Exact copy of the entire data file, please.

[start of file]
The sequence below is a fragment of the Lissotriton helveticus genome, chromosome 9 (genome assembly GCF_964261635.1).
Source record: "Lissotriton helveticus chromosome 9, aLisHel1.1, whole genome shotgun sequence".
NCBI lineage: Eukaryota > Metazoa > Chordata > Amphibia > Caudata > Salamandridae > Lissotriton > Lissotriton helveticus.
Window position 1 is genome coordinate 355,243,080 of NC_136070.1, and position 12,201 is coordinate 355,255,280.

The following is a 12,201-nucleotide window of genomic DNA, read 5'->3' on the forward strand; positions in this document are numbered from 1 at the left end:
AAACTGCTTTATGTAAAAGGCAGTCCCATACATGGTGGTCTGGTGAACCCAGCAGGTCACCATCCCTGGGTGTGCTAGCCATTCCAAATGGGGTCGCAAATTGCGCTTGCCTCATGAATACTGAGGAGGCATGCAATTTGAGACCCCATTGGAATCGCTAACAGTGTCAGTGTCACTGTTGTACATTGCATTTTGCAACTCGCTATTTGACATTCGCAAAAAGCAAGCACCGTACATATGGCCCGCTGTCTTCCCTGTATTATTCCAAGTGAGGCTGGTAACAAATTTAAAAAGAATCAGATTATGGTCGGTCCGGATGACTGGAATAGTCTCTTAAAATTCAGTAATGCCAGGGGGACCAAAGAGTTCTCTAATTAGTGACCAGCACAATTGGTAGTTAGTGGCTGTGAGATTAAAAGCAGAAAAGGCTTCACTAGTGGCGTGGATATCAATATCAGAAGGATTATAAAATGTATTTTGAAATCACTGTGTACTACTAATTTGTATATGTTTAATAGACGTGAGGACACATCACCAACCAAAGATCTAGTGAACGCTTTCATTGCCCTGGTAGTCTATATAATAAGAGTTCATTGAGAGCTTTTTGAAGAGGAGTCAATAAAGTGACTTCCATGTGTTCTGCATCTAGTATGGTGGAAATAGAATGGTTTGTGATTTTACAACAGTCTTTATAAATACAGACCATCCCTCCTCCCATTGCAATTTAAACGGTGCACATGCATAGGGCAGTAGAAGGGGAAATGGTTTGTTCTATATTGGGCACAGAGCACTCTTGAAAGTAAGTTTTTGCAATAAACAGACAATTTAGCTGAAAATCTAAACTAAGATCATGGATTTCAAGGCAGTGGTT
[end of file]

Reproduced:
The sequence below is a fragment of the Lissotriton helveticus genome, chromosome 9 (genome assembly GCF_964261635.1).
Source record: "Lissotriton helveticus chromosome 9, aLisHel1.1, whole genome shotgun sequence".
NCBI lineage: Eukaryota > Metazoa > Chordata > Amphibia > Caudata > Salamandridae > Lissotriton > Lissotriton helveticus.
Window position 1 is genome coordinate 355,243,080 of NC_136070.1, and position 12,201 is coordinate 355,255,280.

The following is a 12,201-nucleotide window of genomic DNA, read 5'->3' on the forward strand; positions in this document are numbered from 1 at the left end:
AAACTGCTTTATGTAAAAGGCAGTCCCATACATGGTGGTCTGGTGAACCCAGCAGGTCACCATCCCTGGGTGTGCTAGCCATTCCAAATGGGGTCGCAAATTGCGCTTGCCTCATGAATACTGAGGAGGCATGCAATTTGAGACCCCATTGGAATCGCTAACAGTGTCAGTGTCACTGTTGTACATTGCATTTTGCAACTCGCTATTTGACATTCGCAAAAAGCAAGCACCGTACATATGGCCCGCTGTCTTCCCTGTATTATTCCAAGTGAGGCTGGTAACAAATTTAAAAAGAATCAGATTATGGTCGGTCCGGATGACTGGAATAGTCTCTTAAAATTCAGTAATGCCAGGGGGACCAAAGAGTTCTCTAATTAGTGACCAGCACAATTGGTAGTTAGTGGCTGTGAGATTAAAAGCAGAAAAGGCTTCACTAGTGGCGTGGATATCAATATCAGAAGGATTATAAAATGTATTTTGAAATCACTGTGTACTACTAATTTGTATATGTTTAATAGACGTGAGGACACATCACCAACCAAAGATCTAGTGAACGCTTTCATTGCCCTGGTAGTCTATATAATAAGAGTTCATTGAGAGCTTTTTGAAGAGGAGTCAATAAAGTGACTTCCATGTGTTCTGCATCTAGTATGGTGGAAATAGAATGGTTTGTGATTTTACAACAGTCTTTATAAATACAGACCATCCCTCCTCCCATTGCAATTTAAACGGTGCACATGCATAGGGCAGTAGAAGGGGAAATGGTTTGTTCTATATTGGGCACAGAGCACTCTTGAAAGTAAGTTTTTGCAATAAACAGACAATTTAGCTGAAAATCTAAACTAAGATCATGGATTTCAAGGCAGTGGTT